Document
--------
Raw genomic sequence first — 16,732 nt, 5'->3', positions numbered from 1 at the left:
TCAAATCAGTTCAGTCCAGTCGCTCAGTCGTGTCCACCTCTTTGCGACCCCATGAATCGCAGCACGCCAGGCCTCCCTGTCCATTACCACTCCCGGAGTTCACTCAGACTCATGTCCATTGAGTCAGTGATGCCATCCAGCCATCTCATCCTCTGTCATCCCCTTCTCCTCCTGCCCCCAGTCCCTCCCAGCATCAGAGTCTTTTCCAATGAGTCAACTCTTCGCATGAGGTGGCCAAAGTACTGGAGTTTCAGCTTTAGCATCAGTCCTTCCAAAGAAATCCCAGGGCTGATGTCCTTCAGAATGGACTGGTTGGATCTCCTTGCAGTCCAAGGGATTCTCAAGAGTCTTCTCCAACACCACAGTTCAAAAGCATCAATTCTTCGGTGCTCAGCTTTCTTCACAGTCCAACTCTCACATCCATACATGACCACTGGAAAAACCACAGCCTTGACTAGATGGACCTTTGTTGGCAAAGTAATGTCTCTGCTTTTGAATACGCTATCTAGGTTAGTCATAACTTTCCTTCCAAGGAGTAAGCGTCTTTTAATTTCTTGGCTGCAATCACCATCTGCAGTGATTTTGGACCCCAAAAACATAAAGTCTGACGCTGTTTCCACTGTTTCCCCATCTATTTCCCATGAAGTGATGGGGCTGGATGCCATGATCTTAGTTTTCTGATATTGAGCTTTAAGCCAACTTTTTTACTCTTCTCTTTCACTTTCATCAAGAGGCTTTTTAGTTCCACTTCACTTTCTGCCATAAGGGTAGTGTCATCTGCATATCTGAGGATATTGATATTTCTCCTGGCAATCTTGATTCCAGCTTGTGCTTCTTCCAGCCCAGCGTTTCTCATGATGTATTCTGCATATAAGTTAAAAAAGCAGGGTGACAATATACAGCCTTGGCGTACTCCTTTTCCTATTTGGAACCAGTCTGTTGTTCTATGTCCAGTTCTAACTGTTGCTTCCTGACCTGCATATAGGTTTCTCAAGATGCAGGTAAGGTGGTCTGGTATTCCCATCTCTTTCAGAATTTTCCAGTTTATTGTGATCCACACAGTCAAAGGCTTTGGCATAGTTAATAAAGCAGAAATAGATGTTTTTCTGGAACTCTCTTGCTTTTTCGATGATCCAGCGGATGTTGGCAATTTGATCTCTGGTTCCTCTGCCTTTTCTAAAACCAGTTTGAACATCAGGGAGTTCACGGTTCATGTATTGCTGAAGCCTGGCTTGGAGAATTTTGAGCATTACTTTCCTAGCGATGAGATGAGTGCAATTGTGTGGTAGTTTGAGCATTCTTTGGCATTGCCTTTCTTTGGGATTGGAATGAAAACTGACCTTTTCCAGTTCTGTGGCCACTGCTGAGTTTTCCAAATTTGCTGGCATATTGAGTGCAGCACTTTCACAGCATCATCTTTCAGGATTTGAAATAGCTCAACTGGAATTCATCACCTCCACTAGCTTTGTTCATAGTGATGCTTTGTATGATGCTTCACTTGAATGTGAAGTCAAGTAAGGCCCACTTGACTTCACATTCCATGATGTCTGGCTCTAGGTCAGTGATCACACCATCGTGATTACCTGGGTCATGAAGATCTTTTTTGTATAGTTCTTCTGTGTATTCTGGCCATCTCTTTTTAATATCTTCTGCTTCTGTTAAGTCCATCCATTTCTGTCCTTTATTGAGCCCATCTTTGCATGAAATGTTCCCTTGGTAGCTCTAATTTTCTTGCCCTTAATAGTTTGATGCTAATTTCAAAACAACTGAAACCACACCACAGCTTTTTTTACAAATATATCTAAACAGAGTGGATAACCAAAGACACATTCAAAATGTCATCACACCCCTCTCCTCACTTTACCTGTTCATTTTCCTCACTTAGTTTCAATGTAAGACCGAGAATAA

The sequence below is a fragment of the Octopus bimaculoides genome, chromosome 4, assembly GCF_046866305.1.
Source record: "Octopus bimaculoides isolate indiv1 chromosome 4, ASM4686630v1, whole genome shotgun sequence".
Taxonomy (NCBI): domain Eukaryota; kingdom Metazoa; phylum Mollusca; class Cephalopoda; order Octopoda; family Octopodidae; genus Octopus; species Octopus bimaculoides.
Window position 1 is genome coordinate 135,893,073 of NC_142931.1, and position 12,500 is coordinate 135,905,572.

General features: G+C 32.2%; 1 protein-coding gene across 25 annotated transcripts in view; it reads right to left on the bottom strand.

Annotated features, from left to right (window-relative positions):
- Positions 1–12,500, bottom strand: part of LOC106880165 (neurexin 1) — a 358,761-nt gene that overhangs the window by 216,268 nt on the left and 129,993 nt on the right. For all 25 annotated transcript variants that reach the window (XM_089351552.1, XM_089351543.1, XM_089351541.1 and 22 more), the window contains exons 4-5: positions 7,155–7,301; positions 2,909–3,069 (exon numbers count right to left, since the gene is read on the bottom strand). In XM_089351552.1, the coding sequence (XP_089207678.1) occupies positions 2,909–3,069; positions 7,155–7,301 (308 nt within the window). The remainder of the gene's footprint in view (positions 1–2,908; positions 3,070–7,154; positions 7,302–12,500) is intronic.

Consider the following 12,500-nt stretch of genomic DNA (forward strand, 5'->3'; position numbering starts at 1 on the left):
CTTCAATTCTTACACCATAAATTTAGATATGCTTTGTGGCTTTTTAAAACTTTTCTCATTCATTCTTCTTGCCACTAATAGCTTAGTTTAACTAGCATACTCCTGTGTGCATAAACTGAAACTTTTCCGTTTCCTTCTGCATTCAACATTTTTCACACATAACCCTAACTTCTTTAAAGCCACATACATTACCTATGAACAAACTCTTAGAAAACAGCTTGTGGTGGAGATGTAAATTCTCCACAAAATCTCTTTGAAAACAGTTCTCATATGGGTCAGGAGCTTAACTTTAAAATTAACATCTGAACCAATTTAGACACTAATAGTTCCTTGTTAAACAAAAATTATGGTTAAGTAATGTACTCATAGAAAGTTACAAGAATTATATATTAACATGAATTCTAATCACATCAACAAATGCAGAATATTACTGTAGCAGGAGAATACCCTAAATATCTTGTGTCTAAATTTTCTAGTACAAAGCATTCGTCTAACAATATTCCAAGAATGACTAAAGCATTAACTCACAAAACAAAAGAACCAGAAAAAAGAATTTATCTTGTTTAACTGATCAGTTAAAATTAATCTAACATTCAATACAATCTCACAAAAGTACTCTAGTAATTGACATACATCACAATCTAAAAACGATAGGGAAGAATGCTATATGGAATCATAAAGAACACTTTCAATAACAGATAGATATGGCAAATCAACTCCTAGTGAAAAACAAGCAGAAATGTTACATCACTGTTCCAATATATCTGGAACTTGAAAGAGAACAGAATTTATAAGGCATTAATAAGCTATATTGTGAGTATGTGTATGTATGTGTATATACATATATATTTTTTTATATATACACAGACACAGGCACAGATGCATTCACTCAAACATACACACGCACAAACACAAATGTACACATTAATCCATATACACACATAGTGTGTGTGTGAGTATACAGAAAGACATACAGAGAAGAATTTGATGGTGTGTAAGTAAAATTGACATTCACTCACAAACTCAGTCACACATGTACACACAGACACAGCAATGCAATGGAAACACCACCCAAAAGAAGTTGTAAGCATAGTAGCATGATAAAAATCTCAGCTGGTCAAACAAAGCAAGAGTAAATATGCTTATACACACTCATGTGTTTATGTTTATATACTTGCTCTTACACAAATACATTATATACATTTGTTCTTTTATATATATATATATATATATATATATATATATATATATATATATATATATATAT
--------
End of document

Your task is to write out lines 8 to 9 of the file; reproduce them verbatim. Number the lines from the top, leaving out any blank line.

Annotated features, from left to right (window-relative positions):
- Positions 1–12,500, bottom strand: part of LOC106880165 (neurexin 1) — a 358,761-nt gene that overhangs the window by 216,268 nt on the left and 129,993 nt on the right. For all 25 annotated transcript variants that reach the window (XM_089351552.1, XM_089351543.1, XM_089351541.1 and 22 more), the window contains exons 4-5: positions 7,155–7,301; positions 2,909–3,069 (exon numbers count right to left, since the gene is read on the bottom strand). In XM_089351552.1, the coding sequence (XP_089207678.1) occupies positions 2,909–3,069; positions 7,155–7,301 (308 nt within the window). The remainder of the gene's footprint in view (positions 1–2,908; positions 3,070–7,154; positions 7,302–12,500) is intronic.